Building A Windows Installer For MonoGame App

Hi,

I’m soon to be distributing a beta for Jetboard Joust and would rather do it with a proper installer rather than sending out a zip file (which is what I did for the alpha).

Does anyone have any preferred tools for this that are simple to use and (preferably) free? I’ve googled and see there’s a bunch of options out there but I thought asking the community first might stop me going down any blind alleys!

I’m a MacOS guy so generally unfamiliar with Windows terminology in general - please bear that in mind :smile:

I’ve used Inno Setup in the distant past with some very good results: http://www.jrsoftware.org/isinfo.php

However, since you’re already on Steam, it’s pretty trivial to setup a beta build/package, and could then take advantage of the Steam distribution processes.

1 Like

Wasting your time here. Installers are annoying and unnecessary for indie games.

Wasting your time here. Installers are annoying and unnecessary for indie games.

I disagree. End-users do not understand the purpose of prerequisites, let alone which ones they’d need. For that reason alone, installers make their lives easier so that when they get your game it “just works”.

3 Likes

Setup wizards (like Inno) are perfectly fine to use.

Although Windows Installer Xml (WiX) is ideal if you have some serious work to do as part of installation (like DLC/DRM issues), it’s not worth fussing with and learning if you’re just making a splat installer.


Installers aren’t really optional, only technical types will understand the mark of the web and unblock your executable on windows and the windows firewall might as well be the Spanish inquisition.

2 Likes

They can unpack the zip, they’re not that stupid. Wanna waste some time, pick NSIS. Used in one of my projects (which actually needed an installer), worked fine.

Thanks all for your input - I will look into Inno.

The feedback I have is that installers are necessary as many users get put off by the various security ‘walls’ involved with unpacking zips, not to mention the potential issues with missing .dlls, .net versions etc. Someone I spoke to who ran a beta program similar to mine estimated he had at least a 50% drop off rate because of this and wished he’d used an installer.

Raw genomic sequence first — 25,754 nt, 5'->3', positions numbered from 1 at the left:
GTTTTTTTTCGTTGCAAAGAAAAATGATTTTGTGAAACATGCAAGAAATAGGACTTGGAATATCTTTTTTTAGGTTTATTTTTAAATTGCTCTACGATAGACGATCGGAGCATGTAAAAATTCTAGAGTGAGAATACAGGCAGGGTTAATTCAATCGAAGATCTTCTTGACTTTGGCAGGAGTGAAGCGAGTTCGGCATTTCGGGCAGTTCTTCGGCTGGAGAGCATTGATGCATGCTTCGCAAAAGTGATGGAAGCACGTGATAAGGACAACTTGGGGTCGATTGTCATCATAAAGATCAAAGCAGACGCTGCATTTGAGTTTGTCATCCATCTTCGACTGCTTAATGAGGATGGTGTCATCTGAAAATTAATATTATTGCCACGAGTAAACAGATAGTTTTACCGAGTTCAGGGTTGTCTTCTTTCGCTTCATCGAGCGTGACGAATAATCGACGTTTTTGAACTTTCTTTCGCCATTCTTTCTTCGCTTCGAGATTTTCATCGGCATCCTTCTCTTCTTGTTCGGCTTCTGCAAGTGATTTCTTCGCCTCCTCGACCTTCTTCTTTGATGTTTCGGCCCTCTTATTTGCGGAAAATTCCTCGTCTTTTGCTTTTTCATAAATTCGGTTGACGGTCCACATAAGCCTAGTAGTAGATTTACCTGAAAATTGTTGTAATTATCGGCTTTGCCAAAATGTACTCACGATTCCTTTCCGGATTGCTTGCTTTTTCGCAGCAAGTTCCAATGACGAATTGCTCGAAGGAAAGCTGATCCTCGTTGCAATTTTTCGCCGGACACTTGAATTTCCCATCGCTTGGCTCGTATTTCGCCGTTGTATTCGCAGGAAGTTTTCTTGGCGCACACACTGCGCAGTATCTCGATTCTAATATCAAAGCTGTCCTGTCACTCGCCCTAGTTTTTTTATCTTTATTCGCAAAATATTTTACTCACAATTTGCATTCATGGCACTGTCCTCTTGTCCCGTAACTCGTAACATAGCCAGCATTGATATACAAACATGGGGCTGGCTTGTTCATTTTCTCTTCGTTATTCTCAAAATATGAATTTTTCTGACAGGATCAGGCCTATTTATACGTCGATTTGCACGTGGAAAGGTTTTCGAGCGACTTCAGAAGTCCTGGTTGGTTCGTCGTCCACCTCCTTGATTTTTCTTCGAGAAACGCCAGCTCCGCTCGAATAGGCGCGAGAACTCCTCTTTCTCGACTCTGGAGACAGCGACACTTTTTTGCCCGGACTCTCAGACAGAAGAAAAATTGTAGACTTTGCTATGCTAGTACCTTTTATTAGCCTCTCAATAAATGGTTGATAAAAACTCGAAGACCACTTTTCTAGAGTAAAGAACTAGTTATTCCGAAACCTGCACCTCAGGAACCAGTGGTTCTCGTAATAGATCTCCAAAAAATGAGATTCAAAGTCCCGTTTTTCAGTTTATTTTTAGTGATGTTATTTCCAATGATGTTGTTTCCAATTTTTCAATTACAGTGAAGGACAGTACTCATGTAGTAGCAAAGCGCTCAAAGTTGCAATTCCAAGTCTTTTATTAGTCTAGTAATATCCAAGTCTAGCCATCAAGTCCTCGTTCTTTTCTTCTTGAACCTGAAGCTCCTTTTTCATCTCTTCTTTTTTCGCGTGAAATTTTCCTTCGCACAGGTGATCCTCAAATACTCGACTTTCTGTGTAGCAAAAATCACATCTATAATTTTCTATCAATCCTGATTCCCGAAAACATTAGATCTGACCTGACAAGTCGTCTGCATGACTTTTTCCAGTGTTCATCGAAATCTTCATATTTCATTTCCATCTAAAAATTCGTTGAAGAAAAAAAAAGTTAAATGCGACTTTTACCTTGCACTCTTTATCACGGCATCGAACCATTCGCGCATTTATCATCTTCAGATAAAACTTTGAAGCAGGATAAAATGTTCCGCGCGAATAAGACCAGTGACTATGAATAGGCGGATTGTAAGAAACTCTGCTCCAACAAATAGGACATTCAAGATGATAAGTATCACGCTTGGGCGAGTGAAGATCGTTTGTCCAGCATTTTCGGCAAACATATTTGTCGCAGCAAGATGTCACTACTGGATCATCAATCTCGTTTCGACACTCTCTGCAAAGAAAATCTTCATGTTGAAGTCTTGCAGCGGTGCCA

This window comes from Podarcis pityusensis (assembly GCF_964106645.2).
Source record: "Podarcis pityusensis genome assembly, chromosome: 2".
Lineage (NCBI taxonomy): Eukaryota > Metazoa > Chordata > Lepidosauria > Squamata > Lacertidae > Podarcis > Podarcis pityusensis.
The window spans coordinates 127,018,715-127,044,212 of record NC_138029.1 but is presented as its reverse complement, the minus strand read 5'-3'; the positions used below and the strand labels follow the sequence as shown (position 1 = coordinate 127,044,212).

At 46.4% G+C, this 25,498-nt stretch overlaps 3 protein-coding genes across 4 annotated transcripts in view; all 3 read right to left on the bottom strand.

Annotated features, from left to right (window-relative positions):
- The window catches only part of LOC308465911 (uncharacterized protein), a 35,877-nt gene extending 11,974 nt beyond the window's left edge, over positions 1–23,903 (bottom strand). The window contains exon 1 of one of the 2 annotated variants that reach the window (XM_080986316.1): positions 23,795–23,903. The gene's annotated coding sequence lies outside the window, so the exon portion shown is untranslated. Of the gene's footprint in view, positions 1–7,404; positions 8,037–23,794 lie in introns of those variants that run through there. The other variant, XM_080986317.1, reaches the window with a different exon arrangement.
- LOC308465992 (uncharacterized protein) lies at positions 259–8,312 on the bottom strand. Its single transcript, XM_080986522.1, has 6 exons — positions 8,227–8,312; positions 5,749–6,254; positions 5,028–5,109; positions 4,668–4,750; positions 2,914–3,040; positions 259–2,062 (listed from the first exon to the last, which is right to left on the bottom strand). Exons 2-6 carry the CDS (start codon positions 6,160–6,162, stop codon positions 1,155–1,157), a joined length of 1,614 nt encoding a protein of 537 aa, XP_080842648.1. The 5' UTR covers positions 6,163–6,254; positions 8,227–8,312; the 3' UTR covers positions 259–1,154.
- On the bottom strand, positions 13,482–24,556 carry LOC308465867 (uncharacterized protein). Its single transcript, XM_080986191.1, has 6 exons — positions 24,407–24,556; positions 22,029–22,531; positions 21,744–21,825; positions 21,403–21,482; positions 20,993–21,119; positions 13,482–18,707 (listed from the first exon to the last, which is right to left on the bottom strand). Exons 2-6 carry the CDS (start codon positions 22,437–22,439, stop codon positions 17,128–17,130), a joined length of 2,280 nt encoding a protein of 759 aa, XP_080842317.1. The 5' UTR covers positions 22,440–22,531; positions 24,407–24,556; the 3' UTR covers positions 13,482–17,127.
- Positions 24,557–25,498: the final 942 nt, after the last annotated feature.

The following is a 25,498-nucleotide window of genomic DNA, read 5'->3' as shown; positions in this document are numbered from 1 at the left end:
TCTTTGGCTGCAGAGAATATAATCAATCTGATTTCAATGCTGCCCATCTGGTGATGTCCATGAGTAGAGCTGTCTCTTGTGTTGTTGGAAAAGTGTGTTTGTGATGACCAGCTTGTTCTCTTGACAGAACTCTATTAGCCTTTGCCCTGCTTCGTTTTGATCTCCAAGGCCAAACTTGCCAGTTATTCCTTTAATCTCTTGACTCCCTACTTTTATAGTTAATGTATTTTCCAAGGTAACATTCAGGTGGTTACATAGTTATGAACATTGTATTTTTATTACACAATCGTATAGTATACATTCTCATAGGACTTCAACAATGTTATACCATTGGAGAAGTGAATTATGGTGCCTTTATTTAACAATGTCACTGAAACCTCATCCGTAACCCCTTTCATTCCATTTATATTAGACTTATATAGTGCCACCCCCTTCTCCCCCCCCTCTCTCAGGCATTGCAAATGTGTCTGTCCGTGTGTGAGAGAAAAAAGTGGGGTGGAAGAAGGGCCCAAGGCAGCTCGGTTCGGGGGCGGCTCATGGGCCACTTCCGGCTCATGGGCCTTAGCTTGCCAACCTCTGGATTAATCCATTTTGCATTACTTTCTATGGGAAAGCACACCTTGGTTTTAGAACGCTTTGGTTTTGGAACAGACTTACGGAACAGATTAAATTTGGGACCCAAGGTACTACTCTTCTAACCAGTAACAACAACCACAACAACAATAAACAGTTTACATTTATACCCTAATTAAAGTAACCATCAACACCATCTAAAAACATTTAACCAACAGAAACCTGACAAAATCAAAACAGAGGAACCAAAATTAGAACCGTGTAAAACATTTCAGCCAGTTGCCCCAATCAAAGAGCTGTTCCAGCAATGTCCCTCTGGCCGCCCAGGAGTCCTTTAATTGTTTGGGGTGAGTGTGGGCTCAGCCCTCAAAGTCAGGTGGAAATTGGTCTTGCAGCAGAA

Personally, I prefer installers.

I’m not going to be distributing the beta through Steam which is why I’m not using their installer. This is partly as I don’t want to go through the hurdles of getting the build approved atm and partly because (apparently) giving away beta keys removes the game from people’s wishlists and I need all the wishlists I can get at the moment!

1 Like

Inno is a great tool.
NSIS is great too, but personally I hate fiddling with the script to set it up.
You could also go other ways to distribute your game.
For example with the itch,io app that acts like a Steam client for indies.
You can set up what dependencies to install or you could go the osu! route and make your own custom installer in C#.

Well, I got Inno to work with a minimum of fuss, took less than an hour, so thanks again for that recommendation. I just used the wizard to set things up and then manually edited a couple of things in the script it generated - bingo!

It’s a bit annoying that I get listed as ‘unknown publisher’ when it installs (even though I’ve defined the publisher name) but I’m guessing I need a signing certificate to get around that and I’m not going to be paying for one of those (in the short-term at least).

So, in the installed directory I have the exe file and all the dlls that MonoGame requires plus the MonoGame content directory and everything in there. I presume this is the standard way of doing things or am I missing something? There’s no way to hide the content directory from the user is there? There’s something that irks me about all of those files in there that some end user could mess with and then come crying to me for support (or writing a bad review) : D

You can override methods in ContentManager and then give your manager to your “Game” during initialization: Zip content file

They’re already compressed so you’d probably want to consider a RIFF file with the first block being whatever kind of name -> index|offset table you want instead of sticking them in a zip-file.